Councils just implement the legislation handed down from the Government.

    If the legislation changes due to a succesful appeal then the new legislation will apply.

  18. I can’t remember if i’ve asked you this before Myles…

    What would be your ideas to reduce the welfare bill, including housing benefit?

    You have put a consistantly clear argument across for why you do not like the BT but I’ve heard nothing about reducing the ridiculous amounts we spend on welfare.

    It has to be cut somehow. Whoever is in government after 2015 will have to continue to cut it although they may dress this up for the electorate.

    My view is simple. This country will go nowhere if a large proportion of its (able bodied, work age) population are relying on the State to live.

  19. Does Sister Polly ever expect anyone on benefits to get a job or is it going to be the usual Labour policy of a benefits free for all for anyone that cares to take that lifestyle choice if the Labour party win the next general election. We already know they intend to spend the country into bankruptcy again. So if they win the next election just pick up where we left off in 2010. Great can’t wait.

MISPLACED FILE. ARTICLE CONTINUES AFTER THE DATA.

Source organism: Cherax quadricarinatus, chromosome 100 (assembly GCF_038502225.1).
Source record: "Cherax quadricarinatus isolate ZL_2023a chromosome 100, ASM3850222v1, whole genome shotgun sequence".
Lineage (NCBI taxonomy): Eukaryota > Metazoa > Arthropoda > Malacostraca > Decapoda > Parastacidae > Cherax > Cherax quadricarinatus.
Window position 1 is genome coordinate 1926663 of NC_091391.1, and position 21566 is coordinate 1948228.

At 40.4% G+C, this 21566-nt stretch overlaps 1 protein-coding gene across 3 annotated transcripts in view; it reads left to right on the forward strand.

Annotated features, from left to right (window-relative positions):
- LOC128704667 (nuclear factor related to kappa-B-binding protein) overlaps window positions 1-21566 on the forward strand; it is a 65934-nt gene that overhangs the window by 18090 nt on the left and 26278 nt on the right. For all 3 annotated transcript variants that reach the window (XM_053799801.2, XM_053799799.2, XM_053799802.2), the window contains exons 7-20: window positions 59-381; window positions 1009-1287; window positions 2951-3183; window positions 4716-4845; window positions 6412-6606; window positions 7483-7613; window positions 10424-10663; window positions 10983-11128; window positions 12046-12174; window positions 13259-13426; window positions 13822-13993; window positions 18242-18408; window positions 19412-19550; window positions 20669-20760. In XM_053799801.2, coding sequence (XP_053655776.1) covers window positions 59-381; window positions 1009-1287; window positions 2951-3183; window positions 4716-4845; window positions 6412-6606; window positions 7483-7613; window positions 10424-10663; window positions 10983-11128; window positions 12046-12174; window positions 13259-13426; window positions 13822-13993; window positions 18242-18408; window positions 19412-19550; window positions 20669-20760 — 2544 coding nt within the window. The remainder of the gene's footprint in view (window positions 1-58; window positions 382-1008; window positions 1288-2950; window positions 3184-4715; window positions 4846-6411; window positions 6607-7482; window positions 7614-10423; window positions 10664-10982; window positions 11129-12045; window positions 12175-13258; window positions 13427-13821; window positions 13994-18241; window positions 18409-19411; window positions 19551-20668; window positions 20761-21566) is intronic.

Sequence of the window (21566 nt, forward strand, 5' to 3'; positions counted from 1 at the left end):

20. NoVoice – Living on benefits is only a ‘lifestyle choice’ for a very small minority of claimants; the rest of us need them to survive whilst we are genuinely needy.

    It may interest you to know the following: when Labour took power in the late 90s, the Tories had left them with a deficit in the region of 40-50%; Labour left a deficit in 2010 of between 30-40%. I wonder why the Tories aren’t advertising that fact? Or that the deficit has increased since they took power in 2010? Could it possibly be because they don’t want people to know that they’re economically incompetent?

    I don’t suppose you’ll believe the above fact but I have to point out these errors when I see them – for the sake of political balance and the truth.